Forwarded from Walter Lippman

Louis Proyect lnp3 at
Thu Apr 18 12:48:39 MDT 2002

I'm pleased to announce that two of my photographs of Cuba and a link to my
TWO MONTHS IN CUBA essay have been posted today MSNBC's website.

Follow the link and scroll down to the story: "Cuba, where time has
stopped" (


BABEL'S GUIDE April 17, 2002

The following are notes on Francisco Aruca's radio discussion of the
defeated coup in Venezuela which you can and should listen to in archived
form now available at his site.

Cuban-Americans who speak English and others people interested in Cuban
affairs can always hear an informed discussion of Cuban affairs and topics
of interest to Cuba, Cuban- Americans and the Cuban diaspora generally by
listening to Miami businessman Francisco Aruca's radio program Babel's
Guide. Four days a week, Tuesday through Friday, Aruca comments on
political issues and takes calls from listeners on issues of interest.

Venezuela has been of burning interest to Aruca and his listeners during
the recent two days. Here are some notes on the program for Tuesday April
17, 2002.

Aruca explains how journalists are now looking for links between the Bush
team and the coup in Venezuela. Today they have changed stories and now
deny what they admitted yesterday, that Otto Reich had spoken with Pedro
Carmona during his few hours as "president" of Venezuela.

Aruca believes that media in Venezuela faced problem that masses felt
abandoned by media there. Some of the media admit they must reflect on what
they missed.

It's like what happens in the US, in Miami. We pay consequences for that in
the U.S. where people are more used to getting news from other sources.
This is much less true in Venezuela where people are poorer and less used
to the many options we have in the U.S.

El Nuevo Herald's role as the dominant source of information for people in
Miami whose first language is Spanish. El Nuevo's role is similar to, and
based on the same thinking which the Venezuelan media use to carry out
their role.

These media are controlled by narrow-minded people, with lots of media
influence in Latin America which is placed behind specific political
parties. We see that in Miami with right-wing Cuban exiles playing an
exaggerated role in the political life of the community. [Think: "Elian:-wl]

Mexico's LA JORNADA reported Tuesday on the possible links between Bush and
Venezuela coup. Excellent article based on Stratfor (also reported in
Granma) described by Barrons magazine as a "private CIA"). He discusses the
Stratfor report in very great detail.

The Venezuelan media, which played a powerful role to mobilize the
opposition to Chavez, quickly went silent about politics and began to show
programming such as cooking shows and movies from Hollywood, rather than
report on the events unfolding right there in Caracas.

They did not report about the mobilized people of Venezuela who were
supporting Chavez, and likewise did not report the many Chavez backers who
were killed during the brief time Carmona was in "office".

Aruca then discusses the Otto Reich connection to the events in Venezuela.
He notes that the New York Times reporter Christopher Marquez formerly
worked for the Miami Herald. Marquez further followed up on the Reich
connection in a second article in the NY Times. He shows how Otto Reich was
on the phone with Carmona as soon as he took power, advising him how he
should run the country.

The Miami Herald de-emphases the role Reich played under the heading that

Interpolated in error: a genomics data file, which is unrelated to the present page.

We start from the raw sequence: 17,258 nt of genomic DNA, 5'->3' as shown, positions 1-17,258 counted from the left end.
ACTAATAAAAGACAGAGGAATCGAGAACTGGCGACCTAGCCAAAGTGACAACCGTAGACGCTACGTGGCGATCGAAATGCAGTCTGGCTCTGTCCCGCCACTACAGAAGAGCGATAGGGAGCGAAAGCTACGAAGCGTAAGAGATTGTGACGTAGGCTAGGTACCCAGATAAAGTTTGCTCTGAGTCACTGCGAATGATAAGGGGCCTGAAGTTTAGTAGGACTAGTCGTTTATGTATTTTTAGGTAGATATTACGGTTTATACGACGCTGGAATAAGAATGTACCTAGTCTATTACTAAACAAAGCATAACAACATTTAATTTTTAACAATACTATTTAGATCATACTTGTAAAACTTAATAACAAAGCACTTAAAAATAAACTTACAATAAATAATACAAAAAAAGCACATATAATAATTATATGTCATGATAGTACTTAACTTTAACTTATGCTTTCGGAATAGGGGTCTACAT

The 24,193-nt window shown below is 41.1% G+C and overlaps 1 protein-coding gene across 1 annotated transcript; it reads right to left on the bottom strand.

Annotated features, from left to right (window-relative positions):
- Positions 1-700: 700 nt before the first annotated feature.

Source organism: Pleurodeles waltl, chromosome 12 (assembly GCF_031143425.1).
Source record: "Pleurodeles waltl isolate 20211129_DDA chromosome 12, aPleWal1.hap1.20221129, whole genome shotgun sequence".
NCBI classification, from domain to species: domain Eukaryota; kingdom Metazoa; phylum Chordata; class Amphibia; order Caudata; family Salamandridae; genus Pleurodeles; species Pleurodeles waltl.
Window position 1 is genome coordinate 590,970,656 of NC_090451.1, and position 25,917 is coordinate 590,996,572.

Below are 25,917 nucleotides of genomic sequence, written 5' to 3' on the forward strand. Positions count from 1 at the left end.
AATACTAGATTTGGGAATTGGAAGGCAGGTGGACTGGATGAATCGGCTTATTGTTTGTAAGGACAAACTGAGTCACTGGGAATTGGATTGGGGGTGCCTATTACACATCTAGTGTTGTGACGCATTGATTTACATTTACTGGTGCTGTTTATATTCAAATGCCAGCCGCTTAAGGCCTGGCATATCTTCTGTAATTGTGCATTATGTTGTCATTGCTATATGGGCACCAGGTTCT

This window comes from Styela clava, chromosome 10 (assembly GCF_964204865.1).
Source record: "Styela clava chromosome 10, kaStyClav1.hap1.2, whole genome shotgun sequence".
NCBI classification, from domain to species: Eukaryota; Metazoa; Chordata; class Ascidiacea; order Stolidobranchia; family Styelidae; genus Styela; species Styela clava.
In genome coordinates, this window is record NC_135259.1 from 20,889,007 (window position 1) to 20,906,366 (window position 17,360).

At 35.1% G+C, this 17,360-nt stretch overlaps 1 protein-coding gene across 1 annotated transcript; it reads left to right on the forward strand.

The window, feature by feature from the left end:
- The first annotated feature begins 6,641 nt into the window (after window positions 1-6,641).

the White House denied any role in the Venezuelan coup. The Herald in
English mentions the phone call to Carmona, but then did not publish any of
this other material from the New York Times. More issues such as Bush
administration efforts to secure support for the Colombian government in
its decades-long civil war against the FARC, the role of oil in all this
were omitted from the Miami Herald.

Venezuela is the fourth largest supplier of oil to the United States, and,
under Chavez, Venezuela has also sold oil to Cuba. By the way, Aruca also
explains that not only is Venezuela providing oil to Cuba, but it is also
selling oil at preferred rates to other Caribbean countries.

Aruca explains that Carmona really had no other option but to dissolve the
Venezuelan parliament. This was because, had Chavez actually resigned, the
Venezuelan constitution had a procedure for  succession: the Vice-President
was next in line.

(In fact, following Carmona's resignation, this is just what happened: the
Vice-President took office with a firm declaration that he was only doing
so until President Chavez could return to office.)

In the Spanish El Nuevo Herald all this information on Otto Reich is
completely omitted. This shows the role of the media in Miami, which
parallels the role the media has been playing in Venezuela.

Aruca also reports the role that the opposition parties which had supported
the coup have now announced they're not recognizing the Chavez government.
How they can do this is unexplained. (They boycotted the initial post-coup
session of Venezuela's parliament, for example.)

Listen to the entire program, including call-ins. This will be an excellent
56 minutes of your time.

Much other news information is also available at Aruca's site, which now
includes a weekly e-mail newsletter and the very special section called
"B.S. Detector". "B.S." in this context refers to "Bi-lingual scam", the
practice of covering events quite differently in the English and Spanish
editions of the very same newspaper.

Aruca opened his program with an announcement of an Earth Day rally in
Miami sponsored by both the Sierra Club and the Green Party this Sunday
April 21.

ARUCA PROFILE: Even though it's dated, readers interested in learing a bit
more about Francisco Aruca may find a profile of him at the Miami New

Louis Proyect
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